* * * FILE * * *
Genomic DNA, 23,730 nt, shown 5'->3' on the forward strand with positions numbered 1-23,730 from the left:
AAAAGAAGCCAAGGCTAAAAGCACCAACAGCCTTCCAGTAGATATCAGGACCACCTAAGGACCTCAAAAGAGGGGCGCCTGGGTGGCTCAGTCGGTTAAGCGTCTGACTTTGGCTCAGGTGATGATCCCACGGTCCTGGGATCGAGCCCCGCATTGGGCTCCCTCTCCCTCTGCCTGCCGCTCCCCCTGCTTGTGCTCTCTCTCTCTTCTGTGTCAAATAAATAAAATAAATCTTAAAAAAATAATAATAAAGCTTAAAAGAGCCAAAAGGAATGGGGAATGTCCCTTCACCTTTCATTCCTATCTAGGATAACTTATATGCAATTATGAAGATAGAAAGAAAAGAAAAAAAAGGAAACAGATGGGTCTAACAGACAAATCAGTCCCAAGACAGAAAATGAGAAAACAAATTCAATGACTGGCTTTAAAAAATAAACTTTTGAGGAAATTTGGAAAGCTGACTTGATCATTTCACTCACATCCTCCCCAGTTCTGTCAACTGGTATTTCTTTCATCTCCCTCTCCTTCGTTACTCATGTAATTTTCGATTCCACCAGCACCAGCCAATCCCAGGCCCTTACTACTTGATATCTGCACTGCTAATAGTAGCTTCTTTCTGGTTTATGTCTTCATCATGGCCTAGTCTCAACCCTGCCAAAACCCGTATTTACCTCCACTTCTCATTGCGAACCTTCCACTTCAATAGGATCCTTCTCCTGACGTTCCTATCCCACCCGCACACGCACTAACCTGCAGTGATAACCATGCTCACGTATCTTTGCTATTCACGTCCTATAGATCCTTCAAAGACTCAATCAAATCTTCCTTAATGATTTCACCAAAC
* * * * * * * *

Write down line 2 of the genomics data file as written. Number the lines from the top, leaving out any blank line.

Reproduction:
AAAAGAAGCCAAGGCTAAAAGCACCAACAGCCTTCCAGTAGATATCAGGACCACCTAAGGACCTCAAAAGAGGGGCGCCTGGGTGGCTCAGTCGGTTAAGCGTCTGACTTTGGCTCAGGTGATGATCCCACGGTCCTGGGATCGAGCCCCGCATTGGGCTCCCTCTCCCTCTGCCTGCCGCTCCCCCTGCTTGTGCTCTCTCTCTCTTCTGTGTCAAATAAATAAAATAAATCTTAAAAAAATAATAATAAAGCTTAAAAGAGCCAAAAGGAATGGGGAATGTCCCTTCACCTTTCATTCCTATCTAGGATAACTTATATGCAATTATGAAGATAGAAAGAAAAGAAAAAAAAGGAAACAGATGGGTCTAACAGACAAATCAGTCCCAAGACAGAAAATGAGAAAACAAATTCAATGACTGGCTTTAAAAAATAAACTTTTGAGGAAATTTGGAAAGCTGACTTGATCATTTCACTCACATCCTCCCCAGTTCTGTCAACTGGTATTTCTTTCATCTCCCTCTCCTTCGTTACTCATGTAATTTTCGATTCCACCAGCACCAGCCAATCCCAGGCCCTTACTACTTGATATCTGCACTGCTAATAGTAGCTTCTTTCTGGTTTATGTCTTCATCATGGCCTAGTCTCAACCCTGCCAAAACCCGTATTTACCTCCACTTCTCATTGCGAACCTTCCACTTCAATAGGATCCTTCTCCTGACGTTCCTATCCCACCCGCACACGCACTAACCTGCAGTGATAACCATGCTCACGTATCTTTGCTATTCACGTCCTATAGATCCTTCAAAGACTCAATCAAATCTTCCTTAATGATTTCACCAAAC